Adding a Protective Layer to FTP and Telnet
June 25, 2002
Security and convenience are often at loggerheads with one another, and human nature usually leans toward convenience. The heightened profile of network security breaches, however, is leading many organizations to take security more seriously. Like locking up the car or the house, it would be nice if we didn't have to worry about server security, but unfortunately that's not the world in which we live.
Telnet and FTP are two popular and convenient ways to gain access to commands or files on remote servers. Many organizations rely on these network tools if their contributors are far flung, whether telecommuters or simply distributed teams of people working together.
Despite their convenience and popularity, neither telnet nor FTP are at all secure. Communications with these protocols can be intercepted, allowing a hacker to obtain access to user names, passwords, and other types of sensitive information.
Secure Shell Protocol, or SSH, replaces the functionality of telnet (i.e., access to a commandline from which one can remotely execute commands on the server) with an encryption layer that prevents an interloper from coming between the client and the server. Secure FTP (SFTP) provides a similar encryption layer for file transfer sessions akin to the FTP protocol.
Van Dyke Technologies' VShell for Windows servers (NT 4.0 and 2000) allows remote users to execute commands (SSH) or transfer files (SFTP) securely, provided they are using a secure client that also supports SSH or SFTP (such as Van Dyke's SecureCRT and SecureFX, although alternative compatible clients are available from other developers).
VShell is simple to install. It consumes less than 2 MB of disk space and a handful of megabytes of memory while running. When VShell is first installed it will create a host key for the machine. The system administrator can select the size of this key. VShell advises that a larger key will be more secure but take longer to authenticate, while shorter keys are quicker to create and authenticate, but -- mathematically speaking -- more subject to compromise.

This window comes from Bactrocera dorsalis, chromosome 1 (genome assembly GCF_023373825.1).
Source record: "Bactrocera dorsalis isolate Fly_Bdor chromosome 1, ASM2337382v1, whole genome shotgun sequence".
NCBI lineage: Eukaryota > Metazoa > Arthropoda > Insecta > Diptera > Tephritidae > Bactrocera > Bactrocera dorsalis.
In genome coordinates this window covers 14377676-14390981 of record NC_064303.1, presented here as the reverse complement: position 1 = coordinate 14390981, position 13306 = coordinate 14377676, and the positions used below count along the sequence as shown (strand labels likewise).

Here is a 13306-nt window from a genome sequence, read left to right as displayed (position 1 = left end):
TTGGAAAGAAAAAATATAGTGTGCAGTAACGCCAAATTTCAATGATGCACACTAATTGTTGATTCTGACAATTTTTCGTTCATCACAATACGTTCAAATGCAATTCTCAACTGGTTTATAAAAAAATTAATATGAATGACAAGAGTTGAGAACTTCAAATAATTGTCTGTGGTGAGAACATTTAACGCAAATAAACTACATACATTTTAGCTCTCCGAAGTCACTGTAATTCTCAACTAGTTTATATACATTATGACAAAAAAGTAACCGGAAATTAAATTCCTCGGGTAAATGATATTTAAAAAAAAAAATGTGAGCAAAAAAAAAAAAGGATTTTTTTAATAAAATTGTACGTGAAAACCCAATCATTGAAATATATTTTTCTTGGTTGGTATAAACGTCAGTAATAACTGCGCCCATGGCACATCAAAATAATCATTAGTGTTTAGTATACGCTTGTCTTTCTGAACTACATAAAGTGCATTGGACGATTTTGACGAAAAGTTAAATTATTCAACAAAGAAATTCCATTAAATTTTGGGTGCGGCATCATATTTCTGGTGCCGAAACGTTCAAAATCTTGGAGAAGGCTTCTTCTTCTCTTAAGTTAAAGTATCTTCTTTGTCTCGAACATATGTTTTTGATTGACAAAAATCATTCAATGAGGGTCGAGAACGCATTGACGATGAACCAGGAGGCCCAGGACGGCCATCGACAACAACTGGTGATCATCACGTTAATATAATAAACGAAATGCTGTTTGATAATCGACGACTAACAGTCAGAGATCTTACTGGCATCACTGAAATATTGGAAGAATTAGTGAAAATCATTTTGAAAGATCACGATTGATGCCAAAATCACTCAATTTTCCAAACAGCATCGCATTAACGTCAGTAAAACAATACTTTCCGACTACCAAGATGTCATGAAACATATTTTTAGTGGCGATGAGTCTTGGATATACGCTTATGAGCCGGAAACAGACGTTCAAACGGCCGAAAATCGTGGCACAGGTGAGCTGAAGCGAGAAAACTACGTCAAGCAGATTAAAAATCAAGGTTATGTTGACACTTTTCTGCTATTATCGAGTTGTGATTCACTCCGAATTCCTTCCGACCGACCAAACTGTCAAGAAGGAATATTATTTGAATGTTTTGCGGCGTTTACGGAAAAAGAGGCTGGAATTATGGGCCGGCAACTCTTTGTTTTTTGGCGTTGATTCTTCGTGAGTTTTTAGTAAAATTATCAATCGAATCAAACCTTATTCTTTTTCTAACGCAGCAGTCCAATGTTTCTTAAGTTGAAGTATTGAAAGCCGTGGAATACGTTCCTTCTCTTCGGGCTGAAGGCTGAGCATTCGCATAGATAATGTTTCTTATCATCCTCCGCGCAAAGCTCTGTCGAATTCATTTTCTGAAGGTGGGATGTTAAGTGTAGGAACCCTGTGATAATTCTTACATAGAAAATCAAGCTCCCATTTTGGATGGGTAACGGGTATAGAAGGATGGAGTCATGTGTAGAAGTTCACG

From within the VShell control panel the administrator can tailor the server's behavior. He or she can, for example, limit the number of failed connection attempts from one host before refusing further attempts. He or she may also create individual user accounts and limit those accounts among certain VShell services, including SSH, SFTP, and port forwarding. Connection filters allow or deny connection attempts from IP addresses, hostnames, or entire domains. Extensive logging options create an audit trail for analyzing server activity.
VShell supports the SSH2 protocol for commandline access to the server. Secure clients that do not yet support SSH2 (vs. SSH1) will not work with VShell, although most up-to-date secure clients should feature SSH2 support. VShell can be configured to launch a particular shell environment in Windows for an SSH connection (it defaults to the Windows CMD.EXE shell).
It is important to note that a shell environment is text-only; VShell is not designed to support remote access to the Windows graphical desktop.
Van Dyke offers a variety of licensing options for VShell, which it most generally categorizes as "personal," "group," and "enterprise" levels. These categories define how many simultaneous client connections VShell will allow on one server -- two, 10, and unlimited, respectively. Within each license category the price-per-server varies depending on the number of servers on which VShell will be installed.
Van Dyke's pricing scheme reflects its intention to aim VShell at the business market. The single server version supports two connections and is priced starting at $249. Reduced pricing for educational institutions on these licenses is also available.
VShell inherently presents a convenience trade-off. Supporting telnet access to a server allows remote users to connect from virtually everywhere because telnet clients are ubiquitous (indeed, one is included with Windows). Disabling telnet service and substituting an SSH server like VShell is becoming more common, and in a way limiting, since remote users need a secure client to connect. This is precisely where the increased security comes in. For organizations that place a priority on secure, remote access to Windows servers, VShell is a clean and effective way to sidestep the gaping holes inherent in traditional telnet and FTP tools.
Pros: Very simple set up; Configurable for a variety of user privilege levels; Fast and effective way to replace telnet and FTP, two widely used but highly unsecure protocols Cons: Security comes at the cost of convenience; Users must have secure clients supporting SSH2 (for commandline) or SFTP (for file transfers) to connect with VShell; Pricing scheme is oriented more toward security-conscious enterprises than security-conscious consumers
Version Reviewed: 1.1.1